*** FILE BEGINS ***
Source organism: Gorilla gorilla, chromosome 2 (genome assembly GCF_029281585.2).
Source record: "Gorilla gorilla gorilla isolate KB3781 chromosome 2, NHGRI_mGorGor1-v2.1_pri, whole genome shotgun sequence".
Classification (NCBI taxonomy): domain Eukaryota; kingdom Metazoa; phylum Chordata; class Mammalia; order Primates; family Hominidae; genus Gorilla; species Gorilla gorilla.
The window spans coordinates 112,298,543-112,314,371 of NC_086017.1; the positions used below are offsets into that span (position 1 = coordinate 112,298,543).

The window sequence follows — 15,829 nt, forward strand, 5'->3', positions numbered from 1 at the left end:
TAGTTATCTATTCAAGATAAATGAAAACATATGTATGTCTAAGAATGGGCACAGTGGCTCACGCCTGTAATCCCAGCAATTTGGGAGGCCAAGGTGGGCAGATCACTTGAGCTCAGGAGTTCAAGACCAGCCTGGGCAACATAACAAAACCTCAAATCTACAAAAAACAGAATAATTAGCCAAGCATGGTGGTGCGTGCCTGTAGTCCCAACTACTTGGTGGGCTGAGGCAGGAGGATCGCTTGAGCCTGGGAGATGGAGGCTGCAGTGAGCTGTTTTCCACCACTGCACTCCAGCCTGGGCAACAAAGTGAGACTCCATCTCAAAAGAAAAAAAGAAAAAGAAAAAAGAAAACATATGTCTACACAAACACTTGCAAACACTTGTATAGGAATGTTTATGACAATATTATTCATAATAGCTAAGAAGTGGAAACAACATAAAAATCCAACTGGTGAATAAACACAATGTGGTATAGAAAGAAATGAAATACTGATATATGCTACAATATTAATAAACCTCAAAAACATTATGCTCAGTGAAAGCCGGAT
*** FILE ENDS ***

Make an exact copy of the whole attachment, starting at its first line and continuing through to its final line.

Source organism: Gorilla gorilla, chromosome 2 (genome assembly GCF_029281585.2).
Source record: "Gorilla gorilla gorilla isolate KB3781 chromosome 2, NHGRI_mGorGor1-v2.1_pri, whole genome shotgun sequence".
Classification (NCBI taxonomy): domain Eukaryota; kingdom Metazoa; phylum Chordata; class Mammalia; order Primates; family Hominidae; genus Gorilla; species Gorilla gorilla.
The window spans coordinates 112,298,543-112,314,371 of NC_086017.1; the positions used below are offsets into that span (position 1 = coordinate 112,298,543).

The window sequence follows — 15,829 nt, forward strand, 5'->3', positions numbered from 1 at the left end:
TAGTTATCTATTCAAGATAAATGAAAACATATGTATGTCTAAGAATGGGCACAGTGGCTCACGCCTGTAATCCCAGCAATTTGGGAGGCCAAGGTGGGCAGATCACTTGAGCTCAGGAGTTCAAGACCAGCCTGGGCAACATAACAAAACCTCAAATCTACAAAAAACAGAATAATTAGCCAAGCATGGTGGTGCGTGCCTGTAGTCCCAACTACTTGGTGGGCTGAGGCAGGAGGATCGCTTGAGCCTGGGAGATGGAGGCTGCAGTGAGCTGTTTTCCACCACTGCACTCCAGCCTGGGCAACAAAGTGAGACTCCATCTCAAAAGAAAAAAAGAAAAAGAAAAAAGAAAACATATGTCTACACAAACACTTGCAAACACTTGTATAGGAATGTTTATGACAATATTATTCATAATAGCTAAGAAGTGGAAACAACATAAAAATCCAACTGGTGAATAAACACAATGTGGTATAGAAAGAAATGAAATACTGATATATGCTACAATATTAATAAACCTCAAAAACATTATGCTCAGTGAAAGCCGGAT